Once landed in the UK any further energy expended transporting or processing the pellets will generate emissions allocated to the UK’s Energy GHG Inventory. Finally the pellets are combusted to generate bioenergy and in the process the stored carbon is released back to the atmosphere. Within the IPCC’s accounting framework non-CO2 bioenergy combustion emissions will be allocated to the UK’s Energy GHG Inventory, whilst released CO2 combustion emissions (assumed to balance those taken up during the growth of the biomass) are estimated but only recorded as a memo item within national GHG Inventory Reports (MacCarthy et al., 2015). Therefore in GHG accounting terms bioenergy provide an attractive alternative for the nation generating bioenergy in comparison to energy generated from high GHG emitting fossil fuels.

The IPPC’s accounting framework of allocating emissions to different national inventories, or not to any inventory can make bioenergy a highly attractive option for nations decarbonising their different GHG inventories – but the accounting framework doesn’t provide the true overall GHG performance of bioenergy. The reality is that in order to evaluate the GHG performance of a given bioenergy pathway, all emissions from the biomass supply chain, from the transportation steps, and from each bioenergy process need to be accounted collectively regardless to where they are geographically emitted.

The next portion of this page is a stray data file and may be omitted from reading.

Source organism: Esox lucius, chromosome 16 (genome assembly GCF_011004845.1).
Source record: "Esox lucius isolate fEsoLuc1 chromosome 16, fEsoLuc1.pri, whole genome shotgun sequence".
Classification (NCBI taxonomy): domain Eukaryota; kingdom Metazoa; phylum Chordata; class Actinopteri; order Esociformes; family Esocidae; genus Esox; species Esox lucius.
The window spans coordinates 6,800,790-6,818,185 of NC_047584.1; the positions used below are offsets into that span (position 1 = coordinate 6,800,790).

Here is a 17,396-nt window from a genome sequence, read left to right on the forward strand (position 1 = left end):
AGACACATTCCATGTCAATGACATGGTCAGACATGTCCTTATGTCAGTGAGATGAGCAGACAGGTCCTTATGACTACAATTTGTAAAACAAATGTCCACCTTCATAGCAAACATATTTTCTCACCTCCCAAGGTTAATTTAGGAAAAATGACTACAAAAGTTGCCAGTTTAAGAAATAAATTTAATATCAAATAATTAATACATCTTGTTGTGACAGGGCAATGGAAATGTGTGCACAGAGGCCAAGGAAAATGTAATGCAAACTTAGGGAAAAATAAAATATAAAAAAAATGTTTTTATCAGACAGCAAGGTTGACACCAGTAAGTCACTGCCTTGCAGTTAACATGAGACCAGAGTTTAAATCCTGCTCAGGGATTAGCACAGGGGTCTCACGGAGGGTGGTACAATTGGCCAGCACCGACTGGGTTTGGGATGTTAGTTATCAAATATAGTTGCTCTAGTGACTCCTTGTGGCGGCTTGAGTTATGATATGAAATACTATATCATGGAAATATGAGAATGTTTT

A Better Approach for Accounting Bioenergy GHG Performance

Life Cycle Assessment (LCA) is a well developed and widely implemented technique for analysing the whole life cycle emissions of bioenergy pathways, where the respective balance of emissions from all the processes and activities within a given bioenergy pathways are calculated and summed up to provide an indication overall GHG performance. Again using Figure 1 as a stylised demonstration of GHG emissions across a bioenergy pathway – the overall GHG performance of this pathway would equate to the sum of all emissions emitted to the atmosphere minus those taken up from the atmosphere during the growth of the plants/ forests. Using this logic it is clear that achieving desired levels of GHG performance from forestry bioenergy pathways will rely heavily on the forestry production processes providing a favourable balance of carbon being locked up from the atmosphere.